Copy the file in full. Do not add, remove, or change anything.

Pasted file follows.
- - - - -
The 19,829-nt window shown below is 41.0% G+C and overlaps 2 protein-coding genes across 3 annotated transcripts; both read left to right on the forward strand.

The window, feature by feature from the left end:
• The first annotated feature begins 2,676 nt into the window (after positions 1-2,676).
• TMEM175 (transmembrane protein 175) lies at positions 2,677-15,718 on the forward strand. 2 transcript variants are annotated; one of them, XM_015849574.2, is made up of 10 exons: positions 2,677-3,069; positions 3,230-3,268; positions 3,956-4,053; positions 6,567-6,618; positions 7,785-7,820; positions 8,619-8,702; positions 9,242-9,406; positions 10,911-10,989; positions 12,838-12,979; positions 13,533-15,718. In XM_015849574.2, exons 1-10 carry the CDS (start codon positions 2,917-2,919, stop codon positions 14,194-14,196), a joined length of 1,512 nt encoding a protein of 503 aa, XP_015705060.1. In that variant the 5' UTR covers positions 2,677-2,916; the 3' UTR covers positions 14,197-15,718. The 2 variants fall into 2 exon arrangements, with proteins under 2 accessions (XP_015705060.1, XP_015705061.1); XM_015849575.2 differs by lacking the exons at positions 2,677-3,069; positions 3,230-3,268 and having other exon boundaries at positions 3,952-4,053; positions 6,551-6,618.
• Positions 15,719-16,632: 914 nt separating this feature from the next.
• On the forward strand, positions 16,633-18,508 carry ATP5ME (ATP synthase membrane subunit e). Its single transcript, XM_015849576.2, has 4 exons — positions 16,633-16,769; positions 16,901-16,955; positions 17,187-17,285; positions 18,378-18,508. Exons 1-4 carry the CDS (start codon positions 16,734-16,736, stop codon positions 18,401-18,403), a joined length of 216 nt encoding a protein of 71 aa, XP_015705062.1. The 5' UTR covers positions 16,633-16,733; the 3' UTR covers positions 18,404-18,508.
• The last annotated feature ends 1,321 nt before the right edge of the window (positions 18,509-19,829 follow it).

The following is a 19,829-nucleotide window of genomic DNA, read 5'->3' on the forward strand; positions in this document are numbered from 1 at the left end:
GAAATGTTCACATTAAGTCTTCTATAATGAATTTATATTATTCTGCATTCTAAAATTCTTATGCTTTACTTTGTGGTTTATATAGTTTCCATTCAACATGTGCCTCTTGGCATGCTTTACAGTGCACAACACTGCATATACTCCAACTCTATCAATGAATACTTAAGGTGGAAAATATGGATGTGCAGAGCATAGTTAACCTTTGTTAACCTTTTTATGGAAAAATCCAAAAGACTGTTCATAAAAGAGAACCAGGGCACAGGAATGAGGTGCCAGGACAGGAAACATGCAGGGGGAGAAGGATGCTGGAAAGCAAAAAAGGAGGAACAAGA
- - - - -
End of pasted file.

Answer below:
The 19,829-nt window shown below is 41.0% G+C and overlaps 2 protein-coding genes across 3 annotated transcripts; both read left to right on the forward strand.

The window, feature by feature from the left end:
• The first annotated feature begins 2,676 nt into the window (after positions 1-2,676).
• TMEM175 (transmembrane protein 175) lies at positions 2,677-15,718 on the forward strand. 2 transcript variants are annotated; one of them, XM_015849574.2, is made up of 10 exons: positions 2,677-3,069; positions 3,230-3,268; positions 3,956-4,053; positions 6,567-6,618; positions 7,785-7,820; positions 8,619-8,702; positions 9,242-9,406; positions 10,911-10,989; positions 12,838-12,979; positions 13,533-15,718. In XM_015849574.2, exons 1-10 carry the CDS (start codon positions 2,917-2,919, stop codon positions 14,194-14,196), a joined length of 1,512 nt encoding a protein of 503 aa, XP_015705060.1. In that variant the 5' UTR covers positions 2,677-2,916; the 3' UTR covers positions 14,197-15,718. The 2 variants fall into 2 exon arrangements, with proteins under 2 accessions (XP_015705060.1, XP_015705061.1); XM_015849575.2 differs by lacking the exons at positions 2,677-3,069; positions 3,230-3,268 and having other exon boundaries at positions 3,952-4,053; positions 6,551-6,618.
• Positions 15,719-16,632: 914 nt separating this feature from the next.
• On the forward strand, positions 16,633-18,508 carry ATP5ME (ATP synthase membrane subunit e). Its single transcript, XM_015849576.2, has 4 exons — positions 16,633-16,769; positions 16,901-16,955; positions 17,187-17,285; positions 18,378-18,508. Exons 1-4 carry the CDS (start codon positions 16,734-16,736, stop codon positions 18,401-18,403), a joined length of 216 nt encoding a protein of 71 aa, XP_015705062.1. The 5' UTR covers positions 16,633-16,733; the 3' UTR covers positions 18,404-18,508.
• The last annotated feature ends 1,321 nt before the right edge of the window (positions 18,509-19,829 follow it).

The following is a 19,829-nucleotide window of genomic DNA, read 5'->3' on the forward strand; positions in this document are numbered from 1 at the left end:
GAAATGTTCACATTAAGTCTTCTATAATGAATTTATATTATTCTGCATTCTAAAATTCTTATGCTTTACTTTGTGGTTTATATAGTTTCCATTCAACATGTGCCTCTTGGCATGCTTTACAGTGCACAACACTGCATATACTCCAACTCTATCAATGAATACTTAAGGTGGAAAATATGGATGTGCAGAGCATAGTTAACCTTTGTTAACCTTTTTATGGAAAAATCCAAAAGACTGTTCATAAAAGAGAACCAGGGCACAGGAATGAGGTGCCAGGACAGGAAACATGCAGGGGGAGAAGGATGCTGGAAAGCAAAAAAGGAGGAACAAGA